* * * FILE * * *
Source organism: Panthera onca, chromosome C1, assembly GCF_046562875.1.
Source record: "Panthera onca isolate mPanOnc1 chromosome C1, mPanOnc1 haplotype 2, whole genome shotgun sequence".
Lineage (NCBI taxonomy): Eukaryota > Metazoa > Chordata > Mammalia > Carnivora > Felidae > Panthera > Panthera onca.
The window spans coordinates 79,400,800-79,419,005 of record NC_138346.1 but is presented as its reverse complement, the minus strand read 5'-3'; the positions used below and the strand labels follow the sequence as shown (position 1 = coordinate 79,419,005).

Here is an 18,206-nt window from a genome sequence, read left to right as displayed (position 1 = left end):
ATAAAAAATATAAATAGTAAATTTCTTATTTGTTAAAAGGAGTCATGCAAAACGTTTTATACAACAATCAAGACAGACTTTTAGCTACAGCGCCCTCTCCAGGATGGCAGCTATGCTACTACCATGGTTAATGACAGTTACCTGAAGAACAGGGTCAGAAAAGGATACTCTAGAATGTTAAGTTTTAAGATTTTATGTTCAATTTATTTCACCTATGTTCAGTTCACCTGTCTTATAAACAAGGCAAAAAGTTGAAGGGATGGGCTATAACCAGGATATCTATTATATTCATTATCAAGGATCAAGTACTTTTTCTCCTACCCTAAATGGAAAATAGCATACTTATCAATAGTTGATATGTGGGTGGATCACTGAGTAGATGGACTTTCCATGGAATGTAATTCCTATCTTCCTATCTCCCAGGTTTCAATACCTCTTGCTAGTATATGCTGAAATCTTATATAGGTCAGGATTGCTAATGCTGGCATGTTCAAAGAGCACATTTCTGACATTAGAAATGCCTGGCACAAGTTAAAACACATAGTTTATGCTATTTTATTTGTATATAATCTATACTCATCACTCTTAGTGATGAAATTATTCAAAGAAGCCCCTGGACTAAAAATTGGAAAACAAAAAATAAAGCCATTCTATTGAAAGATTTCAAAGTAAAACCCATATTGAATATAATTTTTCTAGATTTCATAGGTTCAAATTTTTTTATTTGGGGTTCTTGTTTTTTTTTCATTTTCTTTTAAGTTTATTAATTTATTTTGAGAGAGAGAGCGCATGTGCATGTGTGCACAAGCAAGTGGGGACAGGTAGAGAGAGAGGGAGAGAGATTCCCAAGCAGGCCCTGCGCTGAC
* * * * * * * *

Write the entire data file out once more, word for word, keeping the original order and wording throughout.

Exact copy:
Source organism: Panthera onca, chromosome C1, assembly GCF_046562875.1.
Source record: "Panthera onca isolate mPanOnc1 chromosome C1, mPanOnc1 haplotype 2, whole genome shotgun sequence".
Lineage (NCBI taxonomy): Eukaryota > Metazoa > Chordata > Mammalia > Carnivora > Felidae > Panthera > Panthera onca.
The window spans coordinates 79,400,800-79,419,005 of record NC_138346.1 but is presented as its reverse complement, the minus strand read 5'-3'; the positions used below and the strand labels follow the sequence as shown (position 1 = coordinate 79,419,005).

Here is an 18,206-nt window from a genome sequence, read left to right as displayed (position 1 = left end):
ATAAAAAATATAAATAGTAAATTTCTTATTTGTTAAAAGGAGTCATGCAAAACGTTTTATACAACAATCAAGACAGACTTTTAGCTACAGCGCCCTCTCCAGGATGGCAGCTATGCTACTACCATGGTTAATGACAGTTACCTGAAGAACAGGGTCAGAAAAGGATACTCTAGAATGTTAAGTTTTAAGATTTTATGTTCAATTTATTTCACCTATGTTCAGTTCACCTGTCTTATAAACAAGGCAAAAAGTTGAAGGGATGGGCTATAACCAGGATATCTATTATATTCATTATCAAGGATCAAGTACTTTTTCTCCTACCCTAAATGGAAAATAGCATACTTATCAATAGTTGATATGTGGGTGGATCACTGAGTAGATGGACTTTCCATGGAATGTAATTCCTATCTTCCTATCTCCCAGGTTTCAATACCTCTTGCTAGTATATGCTGAAATCTTATATAGGTCAGGATTGCTAATGCTGGCATGTTCAAAGAGCACATTTCTGACATTAGAAATGCCTGGCACAAGTTAAAACACATAGTTTATGCTATTTTATTTGTATATAATCTATACTCATCACTCTTAGTGATGAAATTATTCAAAGAAGCCCCTGGACTAAAAATTGGAAAACAAAAAATAAAGCCATTCTATTGAAAGATTTCAAAGTAAAACCCATATTGAATATAATTTTTCTAGATTTCATAGGTTCAAATTTTTTTATTTGGGGTTCTTGTTTTTTTTTCATTTTCTTTTAAGTTTATTAATTTATTTTGAGAGAGAGAGCGCATGTGCATGTGTGCACAAGCAAGTGGGGACAGGTAGAGAGAGAGGGAGAGAGATTCCCAAGCAGGCCCTGCGCTGAC